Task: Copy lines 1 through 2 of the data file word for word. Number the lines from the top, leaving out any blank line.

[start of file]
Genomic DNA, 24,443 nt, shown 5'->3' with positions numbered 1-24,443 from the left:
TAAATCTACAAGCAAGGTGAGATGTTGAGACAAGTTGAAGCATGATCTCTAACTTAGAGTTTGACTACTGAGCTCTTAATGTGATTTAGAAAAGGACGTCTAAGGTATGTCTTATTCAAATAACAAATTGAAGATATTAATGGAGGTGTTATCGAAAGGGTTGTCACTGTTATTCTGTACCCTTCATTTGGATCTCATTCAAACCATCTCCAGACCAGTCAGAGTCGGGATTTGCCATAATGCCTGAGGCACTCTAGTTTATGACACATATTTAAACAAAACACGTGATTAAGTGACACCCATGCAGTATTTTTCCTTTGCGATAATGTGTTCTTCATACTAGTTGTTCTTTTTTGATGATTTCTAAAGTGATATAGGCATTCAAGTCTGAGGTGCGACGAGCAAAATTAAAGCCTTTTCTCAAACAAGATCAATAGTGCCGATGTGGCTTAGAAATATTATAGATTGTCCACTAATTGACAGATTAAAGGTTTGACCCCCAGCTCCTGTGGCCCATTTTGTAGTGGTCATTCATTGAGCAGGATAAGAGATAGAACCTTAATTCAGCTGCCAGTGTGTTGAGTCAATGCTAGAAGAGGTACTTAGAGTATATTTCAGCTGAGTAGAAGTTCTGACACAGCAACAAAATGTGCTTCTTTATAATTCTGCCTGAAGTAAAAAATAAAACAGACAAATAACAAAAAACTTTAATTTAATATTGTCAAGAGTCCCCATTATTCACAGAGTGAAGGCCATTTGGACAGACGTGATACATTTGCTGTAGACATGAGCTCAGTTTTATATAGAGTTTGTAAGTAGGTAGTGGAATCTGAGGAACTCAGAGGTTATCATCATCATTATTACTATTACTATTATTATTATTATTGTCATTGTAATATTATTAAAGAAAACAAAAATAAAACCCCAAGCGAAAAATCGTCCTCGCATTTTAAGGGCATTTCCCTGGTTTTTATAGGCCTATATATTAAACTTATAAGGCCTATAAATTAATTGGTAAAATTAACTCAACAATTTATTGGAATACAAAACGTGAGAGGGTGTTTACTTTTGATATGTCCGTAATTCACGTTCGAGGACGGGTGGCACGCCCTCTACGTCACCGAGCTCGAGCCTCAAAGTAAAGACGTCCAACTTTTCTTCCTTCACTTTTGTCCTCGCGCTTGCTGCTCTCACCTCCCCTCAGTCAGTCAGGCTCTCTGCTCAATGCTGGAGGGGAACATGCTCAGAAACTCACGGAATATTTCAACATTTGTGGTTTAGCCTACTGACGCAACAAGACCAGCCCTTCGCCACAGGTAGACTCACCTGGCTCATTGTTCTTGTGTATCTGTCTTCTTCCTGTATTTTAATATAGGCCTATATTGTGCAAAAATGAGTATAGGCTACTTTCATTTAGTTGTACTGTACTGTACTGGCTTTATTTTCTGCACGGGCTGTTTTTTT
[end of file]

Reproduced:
Genomic DNA, 24,443 nt, shown 5'->3' with positions numbered 1-24,443 from the left:
TAAATCTACAAGCAAGGTGAGATGTTGAGACAAGTTGAAGCATGATCTCTAACTTAGAGTTTGACTACTGAGCTCTTAATGTGATTTAGAAAAGGACGTCTAAGGTATGTCTTATTCAAATAACAAATTGAAGATATTAATGGAGGTGTTATCGAAAGGGTTGTCACTGTTATTCTGTACCCTTCATTTGGATCTCATTCAAACCATCTCCAGACCAGTCAGAGTCGGGATTTGCCATAATGCCTGAGGCACTCTAGTTTATGACACATATTTAAACAAAACACGTGATTAAGTGACACCCATGCAGTATTTTTCCTTTGCGATAATGTGTTCTTCATACTAGTTGTTCTTTTTTGATGATTTCTAAAGTGATATAGGCATTCAAGTCTGAGGTGCGACGAGCAAAATTAAAGCCTTTTCTCAAACAAGATCAATAGTGCCGATGTGGCTTAGAAATATTATAGATTGTCCACTAATTGACAGATTAAAGGTTTGACCCCCAGCTCCTGTGGCCCATTTTGTAGTGGTCATTCATTGAGCAGGATAAGAGATAGAACCTTAATTCAGCTGCCAGTGTGTTGAGTCAATGCTAGAAGAGGTACTTAGAGTATATTTCAGCTGAGTAGAAGTTCTGACACAGCAACAAAATGTGCTTCTTTATAATTCTGCCTGAAGTAAAAAATAAAACAGACAAATAACAAAAAACTTTAATTTAATATTGTCAAGAGTCCCCATTATTCACAGAGTGAAGGCCATTTGGACAGACGTGATACATTTGCTGTAGACATGAGCTCAGTTTTATATAGAGTTTGTAAGTAGGTAGTGGAATCTGAGGAACTCAGAGGTTATCATCATCATTATTACTATTACTATTATTATTATTATTGTCATTGTAATATTATTAAAGAAAACAAAAATAAAACCCCAAGCGAAAAATCGTCCTCGCATTTTAAGGGCATTTCCCTGGTTTTTATAGGCCTATATATTAAACTTATAAGGCCTATAAATTAATTGGTAAAATTAACTCAACAATTTATTGGAATACAAAACGTGAGAGGGTGTTTACTTTTGATATGTCCGTAATTCACGTTCGAGGACGGGTGGCACGCCCTCTACGTCACCGAGCTCGAGCCTCAAAGTAAAGACGTCCAACTTTTCTTCCTTCACTTTTGTCCTCGCGCTTGCTGCTCTCACCTCCCCTCAGTCAGTCAGGCTCTCTGCTCAATGCTGGAGGGGAACATGCTCAGAAACTCACGGAATATTTCAACATTTGTGGTTTAGCCTACTGACGCAACAAGACCAGCCCTTCGCCACAGGTAGACTCACCTGGCTCATTGTTCTTGTGTATCTGTCTTCTTCCTGTATTTTAATATAGGCCTATATTGTGCAAAAATGAGTATAGGCTACTTTCATTTAGTTGTACTGTACTGTACTGGCTTTATTTTCTGCACGGGCTGTTTTTTT